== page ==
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Volume 52


pp. 1-3

This note documents multiple observations of juvenile Cowtail Stingrays in the near shore habitat in the south-eastern corner of the Gulf of Carpentaria, their stranding and mortality in beach gutters and predation of individual stranded rays by White-bellied Sea-eagles.

Alastair Freeman

An important feeding area for juvenile Cowtail Stingrays (Pastinachus ater) in the Gulf of Carpentaria, Queensland, can come at a predatory cost

Freeman 2022

pp. 4-18

In 1917, James Franklin Illingworth (1870–1949) moved from Hawaii to work as Chief Entomologist for the Queensland Bureau of Sugar Experiment Stations. Stationed until 1921 near Cairns in Far North Queensland, he led research into pests of sugar cane and investigated potential natural controls, including birds. His commitment to protection of ‘useful birds’ helped position Queensland Government entomology research as part of a first wave of Australian bird conservation. His records included an overlooked, significant early observation of insectivory by the Australasian Figbird (Sphecotheres vieilloti), preying on adult Greyback Cane Beetles (Dermolepida albohirtum) swarming on native trees near cane fields. This, and other incidental records covering nearly 150 years, suggest that insects may be an important breeding season resource for the largely frugivorous Figbird. Illingworth also recorded flocks of up to 500 Straw-necked Ibis (Threskiornis spinicollis) preying on beetle larvae in ploughed cane fields, but ten years later few ibis remained, possibly due to hunting and the clearing of roost trees. He contributed a significant number of Australian insect specimens to collections, primarily to the Bishop Museum, Hawaii.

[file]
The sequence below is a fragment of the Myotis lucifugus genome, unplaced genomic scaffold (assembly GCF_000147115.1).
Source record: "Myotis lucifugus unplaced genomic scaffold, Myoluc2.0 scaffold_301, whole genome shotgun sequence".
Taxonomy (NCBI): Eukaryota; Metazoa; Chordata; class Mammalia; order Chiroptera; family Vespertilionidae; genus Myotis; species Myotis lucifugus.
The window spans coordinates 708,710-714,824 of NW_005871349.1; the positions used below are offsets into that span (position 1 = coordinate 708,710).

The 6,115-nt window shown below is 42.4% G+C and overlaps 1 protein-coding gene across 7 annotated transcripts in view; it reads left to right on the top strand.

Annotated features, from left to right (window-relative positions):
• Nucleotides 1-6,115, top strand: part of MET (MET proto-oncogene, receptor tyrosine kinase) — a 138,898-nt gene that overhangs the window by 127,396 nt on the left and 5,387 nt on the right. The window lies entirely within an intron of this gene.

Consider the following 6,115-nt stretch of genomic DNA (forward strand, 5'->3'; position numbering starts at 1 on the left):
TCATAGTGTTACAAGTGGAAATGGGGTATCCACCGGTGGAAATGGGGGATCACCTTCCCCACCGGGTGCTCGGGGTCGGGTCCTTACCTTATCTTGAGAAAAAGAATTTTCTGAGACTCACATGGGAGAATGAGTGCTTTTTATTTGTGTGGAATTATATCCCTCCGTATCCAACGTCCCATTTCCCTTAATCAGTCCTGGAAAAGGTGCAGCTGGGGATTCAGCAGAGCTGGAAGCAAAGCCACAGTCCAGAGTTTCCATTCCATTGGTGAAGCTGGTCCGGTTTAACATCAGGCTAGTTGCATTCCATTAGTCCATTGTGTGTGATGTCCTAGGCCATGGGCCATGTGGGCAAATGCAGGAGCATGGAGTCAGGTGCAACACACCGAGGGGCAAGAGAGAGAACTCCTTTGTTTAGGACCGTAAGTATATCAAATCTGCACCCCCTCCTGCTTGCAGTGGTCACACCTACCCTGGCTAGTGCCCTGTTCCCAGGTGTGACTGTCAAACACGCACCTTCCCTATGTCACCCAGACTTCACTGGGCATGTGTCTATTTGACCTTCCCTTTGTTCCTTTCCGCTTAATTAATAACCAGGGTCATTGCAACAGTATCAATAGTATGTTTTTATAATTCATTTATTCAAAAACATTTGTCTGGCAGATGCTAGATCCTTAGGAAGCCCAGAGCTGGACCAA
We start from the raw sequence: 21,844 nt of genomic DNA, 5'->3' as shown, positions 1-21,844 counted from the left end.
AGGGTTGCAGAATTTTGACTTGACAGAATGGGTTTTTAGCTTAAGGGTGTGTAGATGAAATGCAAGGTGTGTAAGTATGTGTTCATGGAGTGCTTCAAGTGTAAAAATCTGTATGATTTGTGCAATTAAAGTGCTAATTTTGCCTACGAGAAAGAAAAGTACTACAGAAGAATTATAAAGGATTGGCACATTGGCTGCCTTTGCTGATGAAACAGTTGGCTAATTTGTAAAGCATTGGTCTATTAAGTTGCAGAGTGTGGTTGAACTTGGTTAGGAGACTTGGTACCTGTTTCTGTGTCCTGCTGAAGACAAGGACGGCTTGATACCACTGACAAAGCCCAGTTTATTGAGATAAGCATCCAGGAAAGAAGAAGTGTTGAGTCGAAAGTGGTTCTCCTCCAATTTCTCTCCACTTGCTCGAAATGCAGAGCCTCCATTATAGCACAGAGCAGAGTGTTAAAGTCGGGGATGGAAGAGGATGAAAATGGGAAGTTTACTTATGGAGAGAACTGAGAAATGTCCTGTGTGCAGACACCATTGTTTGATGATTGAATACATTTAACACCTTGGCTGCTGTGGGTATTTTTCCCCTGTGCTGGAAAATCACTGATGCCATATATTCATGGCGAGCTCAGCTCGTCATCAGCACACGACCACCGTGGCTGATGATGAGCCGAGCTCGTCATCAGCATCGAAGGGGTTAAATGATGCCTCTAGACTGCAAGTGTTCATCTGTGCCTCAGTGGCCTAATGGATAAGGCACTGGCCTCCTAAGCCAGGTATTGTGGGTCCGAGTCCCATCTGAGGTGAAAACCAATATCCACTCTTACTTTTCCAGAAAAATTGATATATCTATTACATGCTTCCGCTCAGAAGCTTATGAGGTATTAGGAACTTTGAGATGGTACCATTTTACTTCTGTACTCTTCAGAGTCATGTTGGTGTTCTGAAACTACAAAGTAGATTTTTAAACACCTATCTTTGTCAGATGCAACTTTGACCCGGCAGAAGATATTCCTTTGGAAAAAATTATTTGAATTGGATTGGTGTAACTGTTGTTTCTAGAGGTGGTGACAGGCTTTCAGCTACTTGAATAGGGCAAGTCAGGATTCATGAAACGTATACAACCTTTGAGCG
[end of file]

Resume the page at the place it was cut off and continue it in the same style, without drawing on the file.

Elinor C. Scambler

James Franklin Illingworth in Far North Queensland, 1917–1921: ‘useful birds’ and an overlooked record of insectivory in the Australasian Figbird, Sphecotheres vieilloti

Scambler 2022

pp. 19-33

Sid Jackson (1873–1946) was once renowned as a field ornithologist and collector. Beyond his attainments in those domains, he is exceptionally interesting from an historical perspective for the meticulousness with which he recorded not only his ornithological activities but also his subjective state while carrying them out. His diaries offer a window onto the world of a field worker of a bygone age, through which we can glimpse both the similarities and the differences between the ornithological enterprises of then and now. This article, focussing on one of his collecting expeditions, gazes through that window to recount how Jackson conducted his ornithological activities and to explore the passions and ambitions that drove them. It shows that despite the disparities between his modes of birding and those of today, there are many parallels and congruences.